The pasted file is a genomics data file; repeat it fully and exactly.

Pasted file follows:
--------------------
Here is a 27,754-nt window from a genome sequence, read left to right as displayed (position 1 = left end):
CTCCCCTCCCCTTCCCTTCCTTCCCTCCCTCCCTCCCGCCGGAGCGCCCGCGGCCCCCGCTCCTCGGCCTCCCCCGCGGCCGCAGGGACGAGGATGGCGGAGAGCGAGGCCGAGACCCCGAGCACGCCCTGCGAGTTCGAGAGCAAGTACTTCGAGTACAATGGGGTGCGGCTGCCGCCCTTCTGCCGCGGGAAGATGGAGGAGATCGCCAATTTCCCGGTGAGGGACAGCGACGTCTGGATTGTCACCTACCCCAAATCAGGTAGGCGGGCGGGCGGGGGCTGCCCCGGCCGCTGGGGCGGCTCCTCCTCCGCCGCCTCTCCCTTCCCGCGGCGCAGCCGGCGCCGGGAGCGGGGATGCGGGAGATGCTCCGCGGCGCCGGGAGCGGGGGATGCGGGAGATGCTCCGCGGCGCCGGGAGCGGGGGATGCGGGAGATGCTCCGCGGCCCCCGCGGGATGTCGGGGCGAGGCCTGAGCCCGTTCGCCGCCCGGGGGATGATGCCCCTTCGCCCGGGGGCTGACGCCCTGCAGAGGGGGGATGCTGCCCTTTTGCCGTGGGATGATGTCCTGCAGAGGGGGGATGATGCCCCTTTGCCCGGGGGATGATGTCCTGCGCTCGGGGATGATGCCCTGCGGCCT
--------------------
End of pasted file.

Here is a 27,754-nt window from a genome sequence, read left to right as displayed (position 1 = left end):
CTCCCCTCCCCTTCCCTTCCTTCCCTCCCTCCCTCCCGCCGGAGCGCCCGCGGCCCCCGCTCCTCGGCCTCCCCCGCGGCCGCAGGGACGAGGATGGCGGAGAGCGAGGCCGAGACCCCGAGCACGCCCTGCGAGTTCGAGAGCAAGTACTTCGAGTACAATGGGGTGCGGCTGCCGCCCTTCTGCCGCGGGAAGATGGAGGAGATCGCCAATTTCCCGGTGAGGGACAGCGACGTCTGGATTGTCACCTACCCCAAATCAGGTAGGCGGGCGGGCGGGGGCTGCCCCGGCCGCTGGGGCGGCTCCTCCTCCGCCGCCTCTCCCTTCCCGCGGCGCAGCCGGCGCCGGGAGCGGGGATGCGGGAGATGCTCCGCGGCGCCGGGAGCGGGGGATGCGGGAGATGCTCCGCGGCGCCGGGAGCGGGGGATGCGGGAGATGCTCCGCGGCCCCCGCGGGATGTCGGGGCGAGGCCTGAGCCCGTTCGCCGCCCGGGGGATGATGCCCCTTCGCCCGGGGGCTGACGCCCTGCAGAGGGGGGATGCTGCCCTTTTGCCGTGGGATGATGTCCTGCAGAGGGGGGATGATGCCCCTTTGCCCGGGGGATGATGTCCTGCGCTCGGGGATGATGCCCTGCGGCCT